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  #41  
Old Posted Sep 15, 2019, 10:48 PM
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Quote:
Originally Posted by SaskScraper
...Gatineau most be more sheltered than I thought...

Here's my impression of this particular page of the thread:

-Hey! how about Quebec Cinema & TV?!!!

crickets*
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Originally Posted by elly63 View Post
Don't go into a fight unarmed fella
I never brought up anything Quebec to begin with, someone delusional did

again the last page's banter speaks for it's self
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  #42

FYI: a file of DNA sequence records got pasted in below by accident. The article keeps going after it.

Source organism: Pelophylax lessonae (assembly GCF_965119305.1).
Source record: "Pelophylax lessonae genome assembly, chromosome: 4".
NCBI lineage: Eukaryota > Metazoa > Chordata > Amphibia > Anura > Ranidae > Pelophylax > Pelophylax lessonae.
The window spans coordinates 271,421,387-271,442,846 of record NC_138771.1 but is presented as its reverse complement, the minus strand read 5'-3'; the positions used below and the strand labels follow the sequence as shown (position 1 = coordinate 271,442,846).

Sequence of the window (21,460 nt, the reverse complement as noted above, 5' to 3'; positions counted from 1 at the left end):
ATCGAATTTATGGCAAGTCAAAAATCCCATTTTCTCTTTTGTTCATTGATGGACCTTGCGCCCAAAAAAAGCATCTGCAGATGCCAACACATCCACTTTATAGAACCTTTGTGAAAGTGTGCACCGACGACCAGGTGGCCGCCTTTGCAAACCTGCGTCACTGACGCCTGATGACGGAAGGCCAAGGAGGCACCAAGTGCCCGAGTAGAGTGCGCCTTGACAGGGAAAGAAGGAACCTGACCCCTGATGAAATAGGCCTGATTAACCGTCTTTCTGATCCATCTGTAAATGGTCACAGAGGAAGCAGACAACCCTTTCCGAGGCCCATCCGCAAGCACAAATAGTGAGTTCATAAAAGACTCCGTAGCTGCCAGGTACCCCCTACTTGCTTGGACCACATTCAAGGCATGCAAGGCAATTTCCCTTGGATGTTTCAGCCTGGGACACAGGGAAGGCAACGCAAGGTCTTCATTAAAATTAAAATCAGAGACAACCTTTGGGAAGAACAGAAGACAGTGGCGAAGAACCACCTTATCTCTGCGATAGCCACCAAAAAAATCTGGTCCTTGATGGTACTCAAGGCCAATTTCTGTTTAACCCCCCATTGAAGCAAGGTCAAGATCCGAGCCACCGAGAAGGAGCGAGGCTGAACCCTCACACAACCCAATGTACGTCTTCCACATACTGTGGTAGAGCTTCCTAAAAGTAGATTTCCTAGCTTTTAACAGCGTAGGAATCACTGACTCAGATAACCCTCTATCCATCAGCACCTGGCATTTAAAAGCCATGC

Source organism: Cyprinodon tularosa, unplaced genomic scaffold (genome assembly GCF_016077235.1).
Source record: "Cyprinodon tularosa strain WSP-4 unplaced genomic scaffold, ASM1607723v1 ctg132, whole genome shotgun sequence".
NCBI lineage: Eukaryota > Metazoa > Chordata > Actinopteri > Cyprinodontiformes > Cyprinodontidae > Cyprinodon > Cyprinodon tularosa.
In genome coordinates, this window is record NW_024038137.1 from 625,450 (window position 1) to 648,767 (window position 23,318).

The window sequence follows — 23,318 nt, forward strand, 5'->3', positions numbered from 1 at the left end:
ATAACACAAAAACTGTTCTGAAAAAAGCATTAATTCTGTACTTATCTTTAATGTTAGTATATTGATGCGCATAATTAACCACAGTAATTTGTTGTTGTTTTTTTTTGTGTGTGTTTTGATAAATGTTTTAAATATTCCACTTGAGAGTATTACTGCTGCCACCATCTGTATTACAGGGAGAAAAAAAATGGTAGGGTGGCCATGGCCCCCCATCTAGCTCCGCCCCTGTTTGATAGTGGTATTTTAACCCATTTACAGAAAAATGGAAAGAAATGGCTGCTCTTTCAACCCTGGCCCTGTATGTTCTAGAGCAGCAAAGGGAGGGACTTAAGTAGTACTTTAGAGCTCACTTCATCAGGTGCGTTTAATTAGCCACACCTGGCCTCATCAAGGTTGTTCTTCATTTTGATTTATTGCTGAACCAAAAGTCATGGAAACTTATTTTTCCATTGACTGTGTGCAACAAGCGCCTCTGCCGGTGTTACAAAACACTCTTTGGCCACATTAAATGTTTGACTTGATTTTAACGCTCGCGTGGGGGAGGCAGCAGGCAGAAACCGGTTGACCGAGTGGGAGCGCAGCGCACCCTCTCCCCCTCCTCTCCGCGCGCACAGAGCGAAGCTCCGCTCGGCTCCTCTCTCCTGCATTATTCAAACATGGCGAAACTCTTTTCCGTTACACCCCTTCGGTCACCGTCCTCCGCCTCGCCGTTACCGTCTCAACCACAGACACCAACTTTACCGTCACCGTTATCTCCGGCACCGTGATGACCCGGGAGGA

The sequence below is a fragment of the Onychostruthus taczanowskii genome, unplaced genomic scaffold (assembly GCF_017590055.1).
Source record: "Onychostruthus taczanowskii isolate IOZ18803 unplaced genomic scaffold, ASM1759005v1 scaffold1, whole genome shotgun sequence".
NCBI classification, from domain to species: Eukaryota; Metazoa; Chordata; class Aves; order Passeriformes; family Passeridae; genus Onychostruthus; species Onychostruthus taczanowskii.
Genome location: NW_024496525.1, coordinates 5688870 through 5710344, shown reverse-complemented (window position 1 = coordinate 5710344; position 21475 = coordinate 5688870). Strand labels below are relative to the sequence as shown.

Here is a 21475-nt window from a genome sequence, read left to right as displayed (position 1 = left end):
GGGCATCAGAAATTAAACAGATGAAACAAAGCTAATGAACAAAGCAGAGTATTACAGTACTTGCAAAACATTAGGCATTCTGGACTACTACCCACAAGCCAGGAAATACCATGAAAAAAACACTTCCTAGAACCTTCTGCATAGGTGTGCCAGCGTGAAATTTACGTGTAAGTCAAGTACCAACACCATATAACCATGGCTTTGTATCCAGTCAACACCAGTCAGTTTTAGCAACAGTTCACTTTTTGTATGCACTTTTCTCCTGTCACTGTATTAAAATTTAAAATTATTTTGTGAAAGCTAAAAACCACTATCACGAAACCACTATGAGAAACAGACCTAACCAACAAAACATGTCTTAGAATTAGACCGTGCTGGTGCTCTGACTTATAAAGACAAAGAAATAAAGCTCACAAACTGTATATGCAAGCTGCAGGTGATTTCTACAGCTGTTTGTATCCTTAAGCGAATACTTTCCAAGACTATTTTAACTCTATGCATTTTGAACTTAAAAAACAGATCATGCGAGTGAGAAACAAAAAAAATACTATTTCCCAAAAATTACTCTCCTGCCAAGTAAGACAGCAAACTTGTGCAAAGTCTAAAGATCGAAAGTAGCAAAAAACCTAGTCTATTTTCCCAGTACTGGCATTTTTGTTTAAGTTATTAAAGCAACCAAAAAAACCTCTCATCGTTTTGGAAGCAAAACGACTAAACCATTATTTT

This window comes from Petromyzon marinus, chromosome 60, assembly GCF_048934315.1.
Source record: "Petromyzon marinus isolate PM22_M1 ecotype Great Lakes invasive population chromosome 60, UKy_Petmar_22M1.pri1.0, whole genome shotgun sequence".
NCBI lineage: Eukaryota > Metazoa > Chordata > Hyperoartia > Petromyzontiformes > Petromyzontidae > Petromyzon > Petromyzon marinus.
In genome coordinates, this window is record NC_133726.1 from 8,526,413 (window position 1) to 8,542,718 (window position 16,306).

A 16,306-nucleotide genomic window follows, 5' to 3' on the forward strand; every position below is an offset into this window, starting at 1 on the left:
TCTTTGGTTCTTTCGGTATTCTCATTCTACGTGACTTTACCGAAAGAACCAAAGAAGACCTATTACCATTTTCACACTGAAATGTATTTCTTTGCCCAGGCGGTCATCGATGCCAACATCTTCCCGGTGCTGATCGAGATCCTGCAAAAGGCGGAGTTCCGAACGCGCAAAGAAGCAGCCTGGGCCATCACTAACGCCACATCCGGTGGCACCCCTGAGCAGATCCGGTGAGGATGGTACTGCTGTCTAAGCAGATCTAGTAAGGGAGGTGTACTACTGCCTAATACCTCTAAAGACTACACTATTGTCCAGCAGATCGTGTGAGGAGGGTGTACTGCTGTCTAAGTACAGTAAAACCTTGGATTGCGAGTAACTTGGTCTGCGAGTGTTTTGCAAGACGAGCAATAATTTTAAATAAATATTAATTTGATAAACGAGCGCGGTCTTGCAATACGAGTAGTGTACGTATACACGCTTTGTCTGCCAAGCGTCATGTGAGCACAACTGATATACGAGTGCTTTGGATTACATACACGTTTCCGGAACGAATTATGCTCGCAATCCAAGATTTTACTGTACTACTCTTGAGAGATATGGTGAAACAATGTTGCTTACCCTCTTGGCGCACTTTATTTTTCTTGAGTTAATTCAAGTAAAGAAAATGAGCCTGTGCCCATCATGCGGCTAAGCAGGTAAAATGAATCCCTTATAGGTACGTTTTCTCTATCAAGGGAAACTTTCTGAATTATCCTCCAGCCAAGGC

Old Posted Sep 15, 2019, 10:51 PM
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Your original post reeked of youthful ignorance and you haven't done much to dispel that, carry on, I got a pizza to make.
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  #43  
Old Posted Sep 15, 2019, 10:53 PM
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Quote:
Originally Posted by SaskScraper View Post
Here's my impression of this particular page of the thread:

-Hey! how about Quebec Cinema & TV?!!!

crickets*
Not too familiar with Quebec TV... and what I have seen wasn't anything to write home about. But I've always been impressed with some Quebec cinema. Denys Arcand, Denis Villeneuve (even before he did Hollywood films - ie. Maelstrom, Polytechnique, etc), Jean-Marc Vallée's C.R.A.Z.Y., Jean-Claude Lauzon's Leolo, some Robert LePage (The Far Side of the Moon isn't praised enough) and of course François Girard (The Red Violin and 32 Short Films About Glenn Gould are amongst my absolute favourite films - although may not be thoroughly "Quebec cinema")... to name a few.